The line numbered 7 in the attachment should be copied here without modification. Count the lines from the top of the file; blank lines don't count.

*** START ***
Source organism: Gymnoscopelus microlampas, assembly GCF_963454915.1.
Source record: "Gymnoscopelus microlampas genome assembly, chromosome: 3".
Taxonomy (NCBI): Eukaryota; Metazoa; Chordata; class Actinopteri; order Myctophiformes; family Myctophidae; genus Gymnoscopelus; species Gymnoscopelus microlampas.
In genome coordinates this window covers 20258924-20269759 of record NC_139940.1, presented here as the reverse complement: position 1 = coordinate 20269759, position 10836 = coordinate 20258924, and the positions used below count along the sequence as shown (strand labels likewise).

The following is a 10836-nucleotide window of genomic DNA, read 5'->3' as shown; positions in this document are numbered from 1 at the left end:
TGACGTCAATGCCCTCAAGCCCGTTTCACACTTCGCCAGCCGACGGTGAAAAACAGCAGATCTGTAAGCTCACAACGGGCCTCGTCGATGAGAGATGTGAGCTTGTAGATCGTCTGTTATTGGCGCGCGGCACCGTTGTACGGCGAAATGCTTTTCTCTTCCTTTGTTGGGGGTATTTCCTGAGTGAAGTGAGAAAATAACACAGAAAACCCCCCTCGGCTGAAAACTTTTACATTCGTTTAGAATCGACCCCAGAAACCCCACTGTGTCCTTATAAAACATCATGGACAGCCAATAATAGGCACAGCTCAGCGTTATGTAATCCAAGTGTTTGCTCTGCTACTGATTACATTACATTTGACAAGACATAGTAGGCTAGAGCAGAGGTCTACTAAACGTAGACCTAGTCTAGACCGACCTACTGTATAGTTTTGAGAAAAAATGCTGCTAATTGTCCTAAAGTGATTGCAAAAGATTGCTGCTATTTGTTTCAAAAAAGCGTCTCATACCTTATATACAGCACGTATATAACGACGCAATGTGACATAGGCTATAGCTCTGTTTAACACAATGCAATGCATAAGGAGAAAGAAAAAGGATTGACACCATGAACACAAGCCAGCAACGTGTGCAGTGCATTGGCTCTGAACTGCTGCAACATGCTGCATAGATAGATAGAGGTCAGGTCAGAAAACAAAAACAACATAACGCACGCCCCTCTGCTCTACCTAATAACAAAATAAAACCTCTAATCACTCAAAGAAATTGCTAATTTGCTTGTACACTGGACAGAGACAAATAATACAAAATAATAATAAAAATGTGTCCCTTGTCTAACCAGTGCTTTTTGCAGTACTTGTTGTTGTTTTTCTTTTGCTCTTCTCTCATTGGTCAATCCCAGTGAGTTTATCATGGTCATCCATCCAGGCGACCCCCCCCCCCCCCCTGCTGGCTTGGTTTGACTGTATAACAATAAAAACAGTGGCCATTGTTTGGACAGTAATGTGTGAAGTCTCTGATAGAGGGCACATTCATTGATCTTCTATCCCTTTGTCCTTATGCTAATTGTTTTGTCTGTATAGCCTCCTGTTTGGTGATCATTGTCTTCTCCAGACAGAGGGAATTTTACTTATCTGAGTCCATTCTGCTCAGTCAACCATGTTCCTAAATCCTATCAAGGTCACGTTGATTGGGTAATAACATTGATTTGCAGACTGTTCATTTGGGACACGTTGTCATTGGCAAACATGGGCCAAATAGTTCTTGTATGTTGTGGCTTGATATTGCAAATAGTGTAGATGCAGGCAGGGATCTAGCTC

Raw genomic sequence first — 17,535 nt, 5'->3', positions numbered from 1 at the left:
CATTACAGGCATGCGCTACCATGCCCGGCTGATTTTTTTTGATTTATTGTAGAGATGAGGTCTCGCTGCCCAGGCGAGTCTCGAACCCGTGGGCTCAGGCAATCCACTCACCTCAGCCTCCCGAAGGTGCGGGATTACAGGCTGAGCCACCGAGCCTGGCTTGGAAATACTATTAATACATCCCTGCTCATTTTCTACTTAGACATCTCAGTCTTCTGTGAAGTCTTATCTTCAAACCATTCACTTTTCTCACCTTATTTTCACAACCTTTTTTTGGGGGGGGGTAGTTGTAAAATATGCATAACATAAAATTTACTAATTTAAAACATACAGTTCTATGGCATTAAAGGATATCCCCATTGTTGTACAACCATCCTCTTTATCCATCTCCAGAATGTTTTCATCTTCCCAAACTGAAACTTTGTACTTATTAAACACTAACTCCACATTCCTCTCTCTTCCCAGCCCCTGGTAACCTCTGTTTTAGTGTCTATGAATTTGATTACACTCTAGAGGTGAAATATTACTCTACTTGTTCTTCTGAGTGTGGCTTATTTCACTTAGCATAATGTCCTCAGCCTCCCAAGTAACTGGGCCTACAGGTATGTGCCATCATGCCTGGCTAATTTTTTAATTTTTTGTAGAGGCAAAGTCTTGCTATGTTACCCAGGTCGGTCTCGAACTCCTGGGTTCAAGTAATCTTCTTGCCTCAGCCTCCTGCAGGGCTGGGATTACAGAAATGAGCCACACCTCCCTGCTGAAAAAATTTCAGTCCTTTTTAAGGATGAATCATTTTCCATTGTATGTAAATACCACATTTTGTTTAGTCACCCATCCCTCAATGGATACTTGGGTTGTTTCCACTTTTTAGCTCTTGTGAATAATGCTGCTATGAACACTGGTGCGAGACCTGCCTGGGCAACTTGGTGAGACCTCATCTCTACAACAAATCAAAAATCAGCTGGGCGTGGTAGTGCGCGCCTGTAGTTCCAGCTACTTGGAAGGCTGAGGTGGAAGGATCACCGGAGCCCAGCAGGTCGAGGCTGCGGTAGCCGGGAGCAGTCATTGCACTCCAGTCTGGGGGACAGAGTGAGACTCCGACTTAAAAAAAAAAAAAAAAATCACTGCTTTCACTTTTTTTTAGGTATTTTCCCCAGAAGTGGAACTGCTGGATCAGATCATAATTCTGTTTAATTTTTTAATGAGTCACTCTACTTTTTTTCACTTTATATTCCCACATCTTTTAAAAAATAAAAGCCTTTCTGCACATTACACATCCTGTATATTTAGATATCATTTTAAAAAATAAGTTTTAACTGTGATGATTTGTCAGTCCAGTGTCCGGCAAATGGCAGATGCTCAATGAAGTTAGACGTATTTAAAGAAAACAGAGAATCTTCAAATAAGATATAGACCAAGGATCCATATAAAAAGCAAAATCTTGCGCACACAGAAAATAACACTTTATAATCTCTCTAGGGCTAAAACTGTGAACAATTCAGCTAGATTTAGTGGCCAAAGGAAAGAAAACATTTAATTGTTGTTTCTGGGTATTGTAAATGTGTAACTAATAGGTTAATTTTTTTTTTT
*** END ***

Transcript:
Raw genomic sequence first — 17,535 nt, 5'->3', positions numbered from 1 at the left: